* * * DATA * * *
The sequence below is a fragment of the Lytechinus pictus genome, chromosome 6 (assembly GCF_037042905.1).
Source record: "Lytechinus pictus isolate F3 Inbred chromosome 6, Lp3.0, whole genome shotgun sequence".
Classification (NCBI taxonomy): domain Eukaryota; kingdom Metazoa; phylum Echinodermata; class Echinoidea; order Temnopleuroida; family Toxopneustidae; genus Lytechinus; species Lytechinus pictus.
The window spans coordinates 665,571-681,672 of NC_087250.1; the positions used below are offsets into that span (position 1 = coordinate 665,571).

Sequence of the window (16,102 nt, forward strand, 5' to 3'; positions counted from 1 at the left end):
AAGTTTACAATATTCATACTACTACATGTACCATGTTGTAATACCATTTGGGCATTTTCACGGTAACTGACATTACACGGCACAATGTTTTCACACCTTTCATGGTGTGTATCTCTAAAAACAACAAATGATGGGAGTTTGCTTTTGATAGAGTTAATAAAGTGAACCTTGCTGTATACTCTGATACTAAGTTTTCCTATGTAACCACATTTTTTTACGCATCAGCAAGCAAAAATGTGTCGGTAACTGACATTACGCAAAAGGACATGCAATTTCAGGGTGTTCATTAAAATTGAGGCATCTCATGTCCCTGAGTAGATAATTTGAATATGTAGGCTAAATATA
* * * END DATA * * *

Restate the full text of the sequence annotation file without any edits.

The sequence below is a fragment of the Lytechinus pictus genome, chromosome 6 (assembly GCF_037042905.1).
Source record: "Lytechinus pictus isolate F3 Inbred chromosome 6, Lp3.0, whole genome shotgun sequence".
Classification (NCBI taxonomy): domain Eukaryota; kingdom Metazoa; phylum Echinodermata; class Echinoidea; order Temnopleuroida; family Toxopneustidae; genus Lytechinus; species Lytechinus pictus.
The window spans coordinates 665,571-681,672 of NC_087250.1; the positions used below are offsets into that span (position 1 = coordinate 665,571).

Sequence of the window (16,102 nt, forward strand, 5' to 3'; positions counted from 1 at the left end):
AAGTTTACAATATTCATACTACTACATGTACCATGTTGTAATACCATTTGGGCATTTTCACGGTAACTGACATTACACGGCACAATGTTTTCACACCTTTCATGGTGTGTATCTCTAAAAACAACAAATGATGGGAGTTTGCTTTTGATAGAGTTAATAAAGTGAACCTTGCTGTATACTCTGATACTAAGTTTTCCTATGTAACCACATTTTTTTACGCATCAGCAAGCAAAAATGTGTCGGTAACTGACATTACGCAAAAGGACATGCAATTTCAGGGTGTTCATTAAAATTGAGGCATCTCATGTCCCTGAGTAGATAATTTGAATATGTAGGCTAAATATA